Trinity’s Tim Kelly poses outside the gym named in his honor. (PJ Ward-Brown/Randolph Record)
School names gym after longtime, championship coach
TRINITY – When Tim Kelly took the job as Trinity’s boys’ basketball coach, he didn’t intend for it to be a career-long passion.
Now he’ll be connected to the Bulldogs forever.
The school’s gym was named in his honor this week – Tim Kelly Gym.
Kelly is in his 33rd season leading the team. This stint began as a means to appease his wife.
“I came to this area because she wanted to move over here closer to her parents,” Kelly said. “I’m not going to lie to you, Trinity basketball was not a hot commodity. I planned to stay three years because all my contacts were Down East.
“Three years became six. Six became 12. Before you knew it, I was locked, which I’m glad. I’ve had opportunities to leave and go other places.”
But this is the place that Kelly nurtured. He said it turned out just right.
“Overall, in all those years, it has just been a positive experience,” he said. “(Each season) they don’t want to be the team that doesn’t carry on the tradition.”
Tuesday night’s pregame ceremony in the naming of the gym came prior to the Bulldogs blowing out rival Wheatmore 66-37. A plaque has been installed at the gym entrance.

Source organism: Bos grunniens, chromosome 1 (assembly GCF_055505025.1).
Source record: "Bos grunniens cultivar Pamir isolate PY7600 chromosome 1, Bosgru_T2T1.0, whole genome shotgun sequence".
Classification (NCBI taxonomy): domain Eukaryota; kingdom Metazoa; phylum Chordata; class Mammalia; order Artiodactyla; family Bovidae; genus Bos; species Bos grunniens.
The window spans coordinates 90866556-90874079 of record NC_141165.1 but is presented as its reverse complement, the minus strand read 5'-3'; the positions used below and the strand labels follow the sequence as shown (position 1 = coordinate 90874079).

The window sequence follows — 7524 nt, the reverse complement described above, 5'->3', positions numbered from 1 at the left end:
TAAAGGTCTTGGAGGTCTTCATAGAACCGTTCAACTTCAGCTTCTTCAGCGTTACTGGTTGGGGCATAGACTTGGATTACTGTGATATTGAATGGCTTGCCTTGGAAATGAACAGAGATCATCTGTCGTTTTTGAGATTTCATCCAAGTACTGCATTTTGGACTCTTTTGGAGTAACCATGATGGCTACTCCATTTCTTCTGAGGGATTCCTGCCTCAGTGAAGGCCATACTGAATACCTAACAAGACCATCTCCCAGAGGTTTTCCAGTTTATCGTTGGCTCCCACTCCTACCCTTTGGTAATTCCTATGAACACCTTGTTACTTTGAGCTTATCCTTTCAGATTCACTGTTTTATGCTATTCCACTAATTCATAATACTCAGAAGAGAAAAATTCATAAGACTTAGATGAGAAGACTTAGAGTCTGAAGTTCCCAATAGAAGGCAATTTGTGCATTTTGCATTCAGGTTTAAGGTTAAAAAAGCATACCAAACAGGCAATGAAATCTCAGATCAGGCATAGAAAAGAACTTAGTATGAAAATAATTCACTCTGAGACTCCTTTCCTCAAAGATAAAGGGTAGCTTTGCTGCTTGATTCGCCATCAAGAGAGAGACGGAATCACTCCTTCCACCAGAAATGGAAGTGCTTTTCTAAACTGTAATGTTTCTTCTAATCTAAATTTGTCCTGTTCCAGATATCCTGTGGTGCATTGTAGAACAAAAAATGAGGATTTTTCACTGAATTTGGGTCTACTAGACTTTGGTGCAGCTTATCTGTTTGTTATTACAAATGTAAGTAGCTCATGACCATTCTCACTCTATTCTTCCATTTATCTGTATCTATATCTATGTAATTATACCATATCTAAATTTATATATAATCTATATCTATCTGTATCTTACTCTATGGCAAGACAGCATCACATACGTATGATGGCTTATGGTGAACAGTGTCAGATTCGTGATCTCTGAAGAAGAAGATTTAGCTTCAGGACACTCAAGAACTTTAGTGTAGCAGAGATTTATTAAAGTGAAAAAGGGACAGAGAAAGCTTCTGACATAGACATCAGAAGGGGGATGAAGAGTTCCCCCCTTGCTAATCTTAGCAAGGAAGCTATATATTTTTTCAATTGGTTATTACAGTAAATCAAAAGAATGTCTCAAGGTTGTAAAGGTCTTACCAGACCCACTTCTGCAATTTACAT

Kelly, 65, said he’s glad he wasn’t asked to speak in front of the overflow crowd.
“It was much more emotional than I anticipated,” he said. “I’m honored. But the game is the main thing – the kids. If I hadn’t had good kids, this wouldn’t be happening.”
The Bulldogs delivered on this night.
Junior guard Dominic Payne racked up 32 points as Trinity (15-5, 5-3 Piedmont Athletic Conference) still hasn’t lost consecutive games this season. Gavin Strickland scored 13 for Wheatmore (5-13, 0-8).
“I think it was a big test for us and a bigger environment for us,” Payne said of the atmosphere amid the attention the game drew because of the gym naming. “I think we did really good with the pressure that we had with Tim Kelly’s gym.”
Senior forward Dylan Hodges said, “I’m glad it’s going to be his gym.”
Kelly had never been a head coach when he arrived. Bonds built and it became a long-term match.
“Over the years, they’ve all bought in,” he said. “Our culture has been able to maintain. The main things we’ve tried to get kids to buy into, they’ve done. I’ve had great parents (of players) for the most part.”
Kelly directed the Bulldogs to the Class 3-A state championship in 2004 and a runner-up finish in 2008. He has been in charge for nearly 650 victories.
Yet there have been style changes along the way.
“I’m not as verbal. I used to be a really hard, old-school coach, in your face,” he said. “I don’t do that as much, part of that is because my age.”
The building of relationships became as important as the game results.
“We want the kids to know we love them,” Kelly said. “In fact, I tell them I love them.”
Kelly said the support this week was indicative of the backing he has received for years in his coaching role. The gym naming was just another example.
“I think that will hit more when I’m done,” he said. “Right now, I’m still planning on coaching.”
In a light-hearted conversation with wrestling coach Brandon Coggins, Kelly offered a reminder.
“If you stay here 20 more years, you’re going to be in my house,” he said.
Then Kelly jokingly added: “Tim’s Gym”